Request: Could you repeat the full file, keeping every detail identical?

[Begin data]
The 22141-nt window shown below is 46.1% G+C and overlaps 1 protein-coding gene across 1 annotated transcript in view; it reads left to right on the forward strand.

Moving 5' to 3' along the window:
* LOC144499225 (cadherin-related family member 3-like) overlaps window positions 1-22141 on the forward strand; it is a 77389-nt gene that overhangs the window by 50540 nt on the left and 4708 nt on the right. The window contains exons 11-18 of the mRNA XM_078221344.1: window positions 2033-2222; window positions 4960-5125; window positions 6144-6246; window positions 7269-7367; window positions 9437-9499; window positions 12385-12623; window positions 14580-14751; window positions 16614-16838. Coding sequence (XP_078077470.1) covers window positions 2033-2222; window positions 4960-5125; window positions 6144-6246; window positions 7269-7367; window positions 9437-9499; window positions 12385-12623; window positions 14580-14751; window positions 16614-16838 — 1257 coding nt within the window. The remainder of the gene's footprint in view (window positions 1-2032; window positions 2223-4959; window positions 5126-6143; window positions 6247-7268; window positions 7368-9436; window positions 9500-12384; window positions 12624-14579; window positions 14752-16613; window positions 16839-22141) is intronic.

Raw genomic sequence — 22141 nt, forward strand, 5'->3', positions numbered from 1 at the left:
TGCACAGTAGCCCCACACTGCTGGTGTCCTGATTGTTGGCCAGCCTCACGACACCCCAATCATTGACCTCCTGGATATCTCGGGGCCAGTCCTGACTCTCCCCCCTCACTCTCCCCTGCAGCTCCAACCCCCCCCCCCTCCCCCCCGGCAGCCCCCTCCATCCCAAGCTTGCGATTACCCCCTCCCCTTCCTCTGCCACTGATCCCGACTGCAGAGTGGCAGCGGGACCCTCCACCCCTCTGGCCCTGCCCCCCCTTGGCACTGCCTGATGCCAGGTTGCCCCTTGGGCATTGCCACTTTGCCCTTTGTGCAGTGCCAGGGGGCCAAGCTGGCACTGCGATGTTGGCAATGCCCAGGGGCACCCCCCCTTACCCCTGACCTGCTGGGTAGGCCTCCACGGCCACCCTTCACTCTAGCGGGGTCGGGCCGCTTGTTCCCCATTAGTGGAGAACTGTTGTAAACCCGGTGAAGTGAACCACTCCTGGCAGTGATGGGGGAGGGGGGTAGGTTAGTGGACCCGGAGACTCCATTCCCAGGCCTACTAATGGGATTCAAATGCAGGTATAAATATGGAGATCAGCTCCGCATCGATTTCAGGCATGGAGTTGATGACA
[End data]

The 22141-nt window shown below is 46.1% G+C and overlaps 1 protein-coding gene across 1 annotated transcript in view; it reads left to right on the forward strand.

Moving 5' to 3' along the window:
* LOC144499225 (cadherin-related family member 3-like) overlaps window positions 1-22141 on the forward strand; it is a 77389-nt gene that overhangs the window by 50540 nt on the left and 4708 nt on the right. The window contains exons 11-18 of the mRNA XM_078221344.1: window positions 2033-2222; window positions 4960-5125; window positions 6144-6246; window positions 7269-7367; window positions 9437-9499; window positions 12385-12623; window positions 14580-14751; window positions 16614-16838. Coding sequence (XP_078077470.1) covers window positions 2033-2222; window positions 4960-5125; window positions 6144-6246; window positions 7269-7367; window positions 9437-9499; window positions 12385-12623; window positions 14580-14751; window positions 16614-16838 — 1257 coding nt within the window. The remainder of the gene's footprint in view (window positions 1-2032; window positions 2223-4959; window positions 5126-6143; window positions 6247-7268; window positions 7368-9436; window positions 9500-12384; window positions 12624-14579; window positions 14752-16613; window positions 16839-22141) is intronic.

Raw genomic sequence — 22141 nt, forward strand, 5'->3', positions numbered from 1 at the left:
TGCACAGTAGCCCCACACTGCTGGTGTCCTGATTGTTGGCCAGCCTCACGACACCCCAATCATTGACCTCCTGGATATCTCGGGGCCAGTCCTGACTCTCCCCCCTCACTCTCCCCTGCAGCTCCAACCCCCCCCCCCTCCCCCCCGGCAGCCCCCTCCATCCCAAGCTTGCGATTACCCCCTCCCCTTCCTCTGCCACTGATCCCGACTGCAGAGTGGCAGCGGGACCCTCCACCCCTCTGGCCCTGCCCCCCCTTGGCACTGCCTGATGCCAGGTTGCCCCTTGGGCATTGCCACTTTGCCCTTTGTGCAGTGCCAGGGGGCCAAGCTGGCACTGCGATGTTGGCAATGCCCAGGGGCACCCCCCCTTACCCCTGACCTGCTGGGTAGGCCTCCACGGCCACCCTTCACTCTAGCGGGGTCGGGCCGCTTGTTCCCCATTAGTGGAGAACTGTTGTAAACCCGGTGAAGTGAACCACTCCTGGCAGTGATGGGGGAGGGGGGTAGGTTAGTGGACCCGGAGACTCCATTCCCAGGCCTACTAATGGGATTCAAATGCAGGTATAAATATGGAGATCAGCTCCGCATCGATTTCAGGCATGGAGTTGATGACA